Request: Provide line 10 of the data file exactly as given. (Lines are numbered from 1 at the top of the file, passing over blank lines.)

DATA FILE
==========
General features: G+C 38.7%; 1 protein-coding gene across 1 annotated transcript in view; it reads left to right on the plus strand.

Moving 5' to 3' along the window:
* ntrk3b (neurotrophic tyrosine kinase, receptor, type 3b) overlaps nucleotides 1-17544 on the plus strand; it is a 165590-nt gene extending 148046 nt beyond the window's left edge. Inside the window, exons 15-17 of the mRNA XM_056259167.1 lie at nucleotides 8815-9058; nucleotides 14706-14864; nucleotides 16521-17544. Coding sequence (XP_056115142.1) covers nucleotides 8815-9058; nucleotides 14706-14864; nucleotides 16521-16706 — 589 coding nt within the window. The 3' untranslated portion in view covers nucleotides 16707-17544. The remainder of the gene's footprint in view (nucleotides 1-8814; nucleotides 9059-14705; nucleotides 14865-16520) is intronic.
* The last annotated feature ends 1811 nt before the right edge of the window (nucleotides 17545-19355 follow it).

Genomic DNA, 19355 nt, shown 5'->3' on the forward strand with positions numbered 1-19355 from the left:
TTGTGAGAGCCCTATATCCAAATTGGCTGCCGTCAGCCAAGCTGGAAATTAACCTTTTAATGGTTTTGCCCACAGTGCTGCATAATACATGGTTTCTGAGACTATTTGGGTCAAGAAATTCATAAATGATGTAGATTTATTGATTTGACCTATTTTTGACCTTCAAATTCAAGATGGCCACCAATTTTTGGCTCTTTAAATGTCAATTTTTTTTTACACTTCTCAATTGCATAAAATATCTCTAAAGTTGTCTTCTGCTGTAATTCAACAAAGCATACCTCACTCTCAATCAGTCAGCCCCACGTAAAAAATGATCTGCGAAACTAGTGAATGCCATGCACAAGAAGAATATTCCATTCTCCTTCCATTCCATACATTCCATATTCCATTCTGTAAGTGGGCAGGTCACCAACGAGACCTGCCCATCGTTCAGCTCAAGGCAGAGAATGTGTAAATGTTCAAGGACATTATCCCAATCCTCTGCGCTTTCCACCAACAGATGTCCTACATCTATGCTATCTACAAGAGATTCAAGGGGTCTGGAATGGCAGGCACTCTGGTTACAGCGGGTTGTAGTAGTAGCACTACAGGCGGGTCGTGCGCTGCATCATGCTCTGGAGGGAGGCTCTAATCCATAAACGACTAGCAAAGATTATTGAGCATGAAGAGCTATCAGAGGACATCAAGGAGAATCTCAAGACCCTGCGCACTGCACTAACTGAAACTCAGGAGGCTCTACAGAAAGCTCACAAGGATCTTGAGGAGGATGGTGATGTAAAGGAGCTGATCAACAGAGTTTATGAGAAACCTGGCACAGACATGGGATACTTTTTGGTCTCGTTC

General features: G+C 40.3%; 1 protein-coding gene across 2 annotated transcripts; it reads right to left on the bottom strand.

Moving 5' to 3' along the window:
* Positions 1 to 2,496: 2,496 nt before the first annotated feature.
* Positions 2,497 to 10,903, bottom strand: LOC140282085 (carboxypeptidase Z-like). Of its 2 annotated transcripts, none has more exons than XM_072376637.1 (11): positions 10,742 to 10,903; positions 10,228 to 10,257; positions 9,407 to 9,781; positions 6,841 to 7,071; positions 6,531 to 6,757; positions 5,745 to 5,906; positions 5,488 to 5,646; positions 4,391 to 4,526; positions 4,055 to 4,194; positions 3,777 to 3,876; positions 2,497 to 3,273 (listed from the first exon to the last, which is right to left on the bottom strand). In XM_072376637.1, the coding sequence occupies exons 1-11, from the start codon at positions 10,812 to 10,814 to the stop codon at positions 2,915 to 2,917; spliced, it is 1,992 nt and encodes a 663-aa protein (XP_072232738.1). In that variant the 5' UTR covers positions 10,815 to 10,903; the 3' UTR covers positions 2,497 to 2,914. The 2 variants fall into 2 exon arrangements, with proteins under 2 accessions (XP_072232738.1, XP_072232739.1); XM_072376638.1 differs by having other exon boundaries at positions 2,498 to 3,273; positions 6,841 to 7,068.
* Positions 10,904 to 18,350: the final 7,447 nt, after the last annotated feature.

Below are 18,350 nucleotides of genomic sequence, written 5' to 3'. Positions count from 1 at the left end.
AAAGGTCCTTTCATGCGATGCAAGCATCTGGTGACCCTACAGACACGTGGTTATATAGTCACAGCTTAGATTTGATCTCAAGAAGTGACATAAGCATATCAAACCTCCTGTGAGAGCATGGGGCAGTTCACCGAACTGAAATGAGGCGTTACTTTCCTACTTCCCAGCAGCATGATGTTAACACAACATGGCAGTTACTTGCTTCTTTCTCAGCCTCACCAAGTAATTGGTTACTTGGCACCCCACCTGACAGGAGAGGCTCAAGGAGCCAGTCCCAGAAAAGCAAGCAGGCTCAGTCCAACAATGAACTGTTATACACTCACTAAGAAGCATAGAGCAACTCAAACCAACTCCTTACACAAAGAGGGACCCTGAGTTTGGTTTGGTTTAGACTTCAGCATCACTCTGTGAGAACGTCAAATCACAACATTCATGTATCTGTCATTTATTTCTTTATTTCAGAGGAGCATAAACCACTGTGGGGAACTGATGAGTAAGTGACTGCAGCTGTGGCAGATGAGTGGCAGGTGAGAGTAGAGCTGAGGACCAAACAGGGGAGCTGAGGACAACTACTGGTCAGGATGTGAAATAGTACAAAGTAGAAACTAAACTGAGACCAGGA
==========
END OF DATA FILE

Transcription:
* Positions 2,497 to 10,903, bottom strand: LOC140282085 (carboxypeptidase Z-like). Of its 2 annotated transcripts, none has more exons than XM_072376637.1 (11): positions 10,742 to 10,903; positions 10,228 to 10,257; positions 9,407 to 9,781; positions 6,841 to 7,071; positions 6,531 to 6,757; positions 5,745 to 5,906; positions 5,488 to 5,646; positions 4,391 to 4,526; positions 4,055 to 4,194; positions 3,777 to 3,876; positions 2,497 to 3,273 (listed from the first exon to the last, which is right to left on the bottom strand). In XM_072376637.1, the coding sequence occupies exons 1-11, from the start codon at positions 10,812 to 10,814 to the stop codon at positions 2,915 to 2,917; spliced, it is 1,992 nt and encodes a 663-aa protein (XP_072232738.1). In that variant the 5' UTR covers positions 10,815 to 10,903; the 3' UTR covers positions 2,497 to 2,914. The 2 variants fall into 2 exon arrangements, with proteins under 2 accessions (XP_072232738.1, XP_072232739.1); XM_072376638.1 differs by having other exon boundaries at positions 2,498 to 3,273; positions 6,841 to 7,068.